If Decluttering seems overwhelming start small.. Pick one drawer, on basket, one pile, or one room. Break it down to something that is achievable. Even a small corner of opened space will create new energy in your home and your life.
2. Look for paper clutter.
Paper clutter comes in many forms. Junk mail, catalogs, newspapers, magazines, even books. Be ruthless with the paper clutter. Ask yourself if that piece of mail is necessary and if it is file it away in an appropriate place. Go through your filing system quarterly or at least yearly to eliminate things that no longer need to be saved. Can you archive anything online instead? Books you don’t read? Donate them to your library.
3. Give away gifts you don’t want
This is a tough one for people. Almost everyone has been given gifts that they don’t want or need. Out of guilt we hold on to them. That guilt can way us down tremendously. Give yourself the permission to let go of old gifts. Give them away to someone else. Shed the guilt. You won’t hurt your aunt’s feelings. And if you do, she will get over it.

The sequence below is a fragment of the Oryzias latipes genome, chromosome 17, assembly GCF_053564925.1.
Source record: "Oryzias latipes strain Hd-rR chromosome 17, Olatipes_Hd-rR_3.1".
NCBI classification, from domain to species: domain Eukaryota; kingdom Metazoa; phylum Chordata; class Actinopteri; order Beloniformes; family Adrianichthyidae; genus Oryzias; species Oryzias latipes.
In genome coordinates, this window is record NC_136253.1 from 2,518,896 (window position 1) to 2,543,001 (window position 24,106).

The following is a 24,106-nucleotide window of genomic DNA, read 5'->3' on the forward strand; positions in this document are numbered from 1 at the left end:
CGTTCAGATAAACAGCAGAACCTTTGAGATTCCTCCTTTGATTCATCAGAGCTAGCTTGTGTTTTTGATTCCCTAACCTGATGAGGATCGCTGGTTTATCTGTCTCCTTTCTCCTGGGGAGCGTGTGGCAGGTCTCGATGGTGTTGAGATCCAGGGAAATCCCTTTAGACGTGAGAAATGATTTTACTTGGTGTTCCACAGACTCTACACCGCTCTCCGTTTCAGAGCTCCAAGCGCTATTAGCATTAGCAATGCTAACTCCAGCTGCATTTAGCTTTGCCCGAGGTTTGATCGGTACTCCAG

4. Ask yourself, “Is it sacred to me?”
One point of point decluttering is to only have things around you that you find meaningful and sacred. By eliminating the unnecessary and the never used, you can reveal the things that do hold importance to you. And most of them won’t be things. Clear out to create a sacred space.
5. Let go of “just in case”
Keeping things for just in case scenarios is very tempting. We have the fear that the minute we get rid of something will be the minute we need that thing. In actuality this is rarely ever the case. Let it go and make space for the new. Don’t reinforce to yourself that there is a lack or scarcity in the world that you need to be prepared for. Instead, grow your social connections, your family and friend time. These are the resources that will really matter.